Supero Science, 101
In which we summarize the contributions of Bernoulli, Newton and Coanda to our understanding of aerodynamics…
So how do our resident genius experts stack up?
His equations work well in an ideal fluid with no boundary layers, where the surface is a streamline, the velocity of the fluid is low, and no energy is added to the flow. (Important to note that physics treats air as a fluid.) Bernoulli’s equations work fine to determine pressure/velocity distributions. But when boundary layers are present – e.g., with real airplanes – it gets a lot more confusing and the Bernoulli equations can supply only part of the answer. This is when we have to turn to Newton… and Coanda.
Let’s review Newton’s first, second and third laws, and then see how they apply to lift and flight.
- A body at rest will remain at rest, or a body in motion will continue in straight-line motion unless subjected to an external applied force.
- Force equals mass times acceleration (F=ma).
- For every action there is an equal and opposite reaction.
Applying these to flying:
- If air is bent downward by an airplane’s wings – e.g. downwash, which is clearly demonstrable and often visible – then some force is acting on the air.
- That force is determined by the mass of the air and its velocity, multiplied together. Phrasing this in terms of lift, it is proportional to the amount of air diverted down times its vertical velocity at any moment in time. Keep in mind the importance of the word “times”.
- The air moving down behind an aircraft’s wing is the action; lift is the reaction. Not only is it true that “what goes up must come down”, but in terms of lift, when something is forced down (air), something is forced up (flying machines).
Here’s where things get really interesting. Father of the jet airplane (1910), builder of a working flying saucer, discoverer of the effect later named after him, the “Coanda Effect”, which has been used in many aeronautical inventions – though none quite like what we’re working on. And consider this quote from him: “These airplanes we have today are no more than a perfection of a toy made of paper children use to play with. My opinion is we should search for a completely different flying machine, based on other flying principles. I consider the aircraft of the future, that which will take off vertically, fly as usual and land vertically.” His vision then, our vision now.
The Coanda Effect is most simply defined as “the tendency of a fluid jet to be attracted to a nearby surface”, keeping in mind that in these terms air is considered to be a fluid. (As a well-known science site puts it: “To put it simply, a salmon essentially flies through the sea, and a pelican swims through the air.”) You can stick the backside of a spoon into the flow of water from your kitchen faucet and see the effect in action. Ever thrown a curve ball, or tried to hit one? Hooked or sliced while golfing? If so, you have experienced the Coanda Effect.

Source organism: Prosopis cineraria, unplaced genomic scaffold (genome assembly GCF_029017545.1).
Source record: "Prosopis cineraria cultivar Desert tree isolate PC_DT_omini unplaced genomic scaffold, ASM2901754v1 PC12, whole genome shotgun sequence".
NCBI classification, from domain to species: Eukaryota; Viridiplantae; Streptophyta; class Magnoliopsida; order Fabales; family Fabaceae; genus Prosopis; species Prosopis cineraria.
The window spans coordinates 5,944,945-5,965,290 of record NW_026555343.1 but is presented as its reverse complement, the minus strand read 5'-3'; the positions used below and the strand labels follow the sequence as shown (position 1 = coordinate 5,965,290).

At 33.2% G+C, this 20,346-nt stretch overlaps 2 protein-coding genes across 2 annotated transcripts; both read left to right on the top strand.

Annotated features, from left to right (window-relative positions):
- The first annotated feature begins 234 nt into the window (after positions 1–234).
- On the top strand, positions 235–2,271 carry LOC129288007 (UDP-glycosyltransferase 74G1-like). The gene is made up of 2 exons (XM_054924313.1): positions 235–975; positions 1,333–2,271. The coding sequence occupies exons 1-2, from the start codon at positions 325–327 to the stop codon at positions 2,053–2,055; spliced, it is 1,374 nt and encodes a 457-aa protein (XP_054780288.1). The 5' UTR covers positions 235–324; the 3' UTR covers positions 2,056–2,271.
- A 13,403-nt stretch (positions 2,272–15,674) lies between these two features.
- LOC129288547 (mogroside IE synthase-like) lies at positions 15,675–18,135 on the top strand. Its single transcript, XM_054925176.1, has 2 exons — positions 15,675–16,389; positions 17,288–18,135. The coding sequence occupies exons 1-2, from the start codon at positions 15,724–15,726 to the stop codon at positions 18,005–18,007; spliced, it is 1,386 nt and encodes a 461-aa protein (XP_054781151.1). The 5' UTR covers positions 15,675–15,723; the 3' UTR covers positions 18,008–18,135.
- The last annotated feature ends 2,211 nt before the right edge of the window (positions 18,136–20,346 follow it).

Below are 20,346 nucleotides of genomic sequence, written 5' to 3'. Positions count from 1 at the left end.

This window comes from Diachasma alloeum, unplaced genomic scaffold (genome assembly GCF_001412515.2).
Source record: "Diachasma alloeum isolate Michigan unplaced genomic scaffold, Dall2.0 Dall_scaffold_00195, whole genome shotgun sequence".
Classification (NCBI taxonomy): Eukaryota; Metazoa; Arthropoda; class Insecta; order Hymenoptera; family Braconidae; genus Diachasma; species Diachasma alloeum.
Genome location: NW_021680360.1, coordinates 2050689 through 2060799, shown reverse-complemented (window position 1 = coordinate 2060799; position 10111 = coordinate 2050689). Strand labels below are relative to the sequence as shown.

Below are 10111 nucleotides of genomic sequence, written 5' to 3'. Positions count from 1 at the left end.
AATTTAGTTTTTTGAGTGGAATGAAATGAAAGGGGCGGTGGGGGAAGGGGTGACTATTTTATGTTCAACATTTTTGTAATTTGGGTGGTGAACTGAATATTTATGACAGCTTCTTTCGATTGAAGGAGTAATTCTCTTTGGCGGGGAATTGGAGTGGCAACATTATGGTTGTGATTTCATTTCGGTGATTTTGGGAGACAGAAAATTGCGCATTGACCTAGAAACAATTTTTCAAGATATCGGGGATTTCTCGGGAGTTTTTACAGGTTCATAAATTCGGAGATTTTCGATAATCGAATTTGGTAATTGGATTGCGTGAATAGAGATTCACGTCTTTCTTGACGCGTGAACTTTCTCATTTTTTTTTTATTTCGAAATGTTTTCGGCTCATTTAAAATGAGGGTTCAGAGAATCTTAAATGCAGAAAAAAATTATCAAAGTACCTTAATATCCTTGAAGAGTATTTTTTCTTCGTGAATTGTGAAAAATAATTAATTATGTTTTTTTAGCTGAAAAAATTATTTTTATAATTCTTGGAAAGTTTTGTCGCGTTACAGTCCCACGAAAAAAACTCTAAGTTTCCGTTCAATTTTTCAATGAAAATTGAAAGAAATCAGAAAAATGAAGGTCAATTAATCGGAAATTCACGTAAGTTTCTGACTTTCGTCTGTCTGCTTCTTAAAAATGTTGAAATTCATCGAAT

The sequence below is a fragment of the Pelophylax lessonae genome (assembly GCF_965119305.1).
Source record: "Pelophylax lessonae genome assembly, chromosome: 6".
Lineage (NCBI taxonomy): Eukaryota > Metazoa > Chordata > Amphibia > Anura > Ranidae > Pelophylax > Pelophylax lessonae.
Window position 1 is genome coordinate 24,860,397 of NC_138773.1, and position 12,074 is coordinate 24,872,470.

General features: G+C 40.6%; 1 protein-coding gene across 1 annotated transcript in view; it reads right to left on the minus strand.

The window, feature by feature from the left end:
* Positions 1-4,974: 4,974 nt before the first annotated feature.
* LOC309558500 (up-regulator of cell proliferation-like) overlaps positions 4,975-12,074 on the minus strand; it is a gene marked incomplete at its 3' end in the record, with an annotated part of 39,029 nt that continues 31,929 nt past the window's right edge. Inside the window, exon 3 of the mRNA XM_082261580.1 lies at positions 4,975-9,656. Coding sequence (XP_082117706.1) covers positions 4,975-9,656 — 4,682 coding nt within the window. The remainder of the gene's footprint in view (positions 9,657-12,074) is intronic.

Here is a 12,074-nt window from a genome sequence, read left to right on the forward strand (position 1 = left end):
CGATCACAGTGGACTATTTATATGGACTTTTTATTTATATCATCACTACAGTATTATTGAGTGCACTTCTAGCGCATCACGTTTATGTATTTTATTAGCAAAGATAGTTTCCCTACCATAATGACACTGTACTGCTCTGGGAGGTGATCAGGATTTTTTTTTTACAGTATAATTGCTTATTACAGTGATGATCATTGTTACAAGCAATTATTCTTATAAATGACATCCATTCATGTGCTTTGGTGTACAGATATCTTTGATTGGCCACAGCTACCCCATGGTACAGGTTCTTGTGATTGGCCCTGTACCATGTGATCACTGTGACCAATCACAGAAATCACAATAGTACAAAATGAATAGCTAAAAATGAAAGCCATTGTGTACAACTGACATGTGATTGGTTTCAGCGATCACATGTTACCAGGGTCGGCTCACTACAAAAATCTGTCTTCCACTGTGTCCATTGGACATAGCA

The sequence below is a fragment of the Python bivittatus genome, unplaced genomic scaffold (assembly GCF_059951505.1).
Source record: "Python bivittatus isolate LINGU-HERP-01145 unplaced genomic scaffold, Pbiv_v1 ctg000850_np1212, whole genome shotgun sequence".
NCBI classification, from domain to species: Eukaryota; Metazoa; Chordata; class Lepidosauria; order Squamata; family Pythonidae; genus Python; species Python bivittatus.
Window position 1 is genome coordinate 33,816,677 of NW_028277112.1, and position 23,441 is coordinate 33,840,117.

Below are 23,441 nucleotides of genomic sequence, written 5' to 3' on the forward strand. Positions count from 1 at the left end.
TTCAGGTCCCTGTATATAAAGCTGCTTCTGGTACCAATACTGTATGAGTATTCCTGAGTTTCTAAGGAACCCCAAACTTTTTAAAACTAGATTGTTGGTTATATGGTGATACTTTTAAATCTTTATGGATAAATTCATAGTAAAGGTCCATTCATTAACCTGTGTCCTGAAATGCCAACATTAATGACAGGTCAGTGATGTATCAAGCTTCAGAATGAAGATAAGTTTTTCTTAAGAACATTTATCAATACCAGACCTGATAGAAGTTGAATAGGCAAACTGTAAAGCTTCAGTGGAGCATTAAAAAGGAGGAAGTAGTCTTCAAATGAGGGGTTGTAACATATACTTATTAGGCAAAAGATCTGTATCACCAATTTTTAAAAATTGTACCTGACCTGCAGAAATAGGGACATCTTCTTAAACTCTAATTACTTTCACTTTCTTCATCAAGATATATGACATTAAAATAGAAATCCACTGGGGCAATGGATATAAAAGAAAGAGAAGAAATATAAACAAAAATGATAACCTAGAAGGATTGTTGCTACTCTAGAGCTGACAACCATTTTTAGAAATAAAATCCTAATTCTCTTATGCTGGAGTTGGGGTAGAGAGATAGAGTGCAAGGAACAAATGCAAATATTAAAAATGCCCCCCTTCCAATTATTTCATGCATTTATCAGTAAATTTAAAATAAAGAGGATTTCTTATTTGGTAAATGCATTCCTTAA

Coanda discovered it when he fired up his “Coanda 1910” reactive-engined aircraft and noted that the hot exhaust was curling in to crisp the sides of his front-engined craft, rather than flowing straight back. Of such mishaps are great inventions made – when they happen to the right person. The key to the effect is “entrainment” – a word you will see mentioned again on our Technology and Test pages, and defined on our Supero Science 301 page, as it is central to the results we have achieved.
Current commercial applications utilizing the Coanda Effect range from improving the lift capability of flaps on aircraft to air-conditioning. But this is evolution. We’re working on revolution. We believe that with the right design the potential exists to revolutionize the business of flying – as well as other industries. And we have the data to back up that claim.
In sum, each of these great men, and the physical effects that they discovered/described, supply some of the basic answers to the question “what makes airplanes fly?”. But when it comes to the patented amazing technologies that Supero is developing, Newton and Coanda supply most of the explanation. More information can be found on our References page. But first, please go to Supero Science, 201: Coanda Implementations, and then Supero Science, 301. After that explore our Technology, Test, and Graphics pages to see some pragmatic results. Consider it our version of ground school.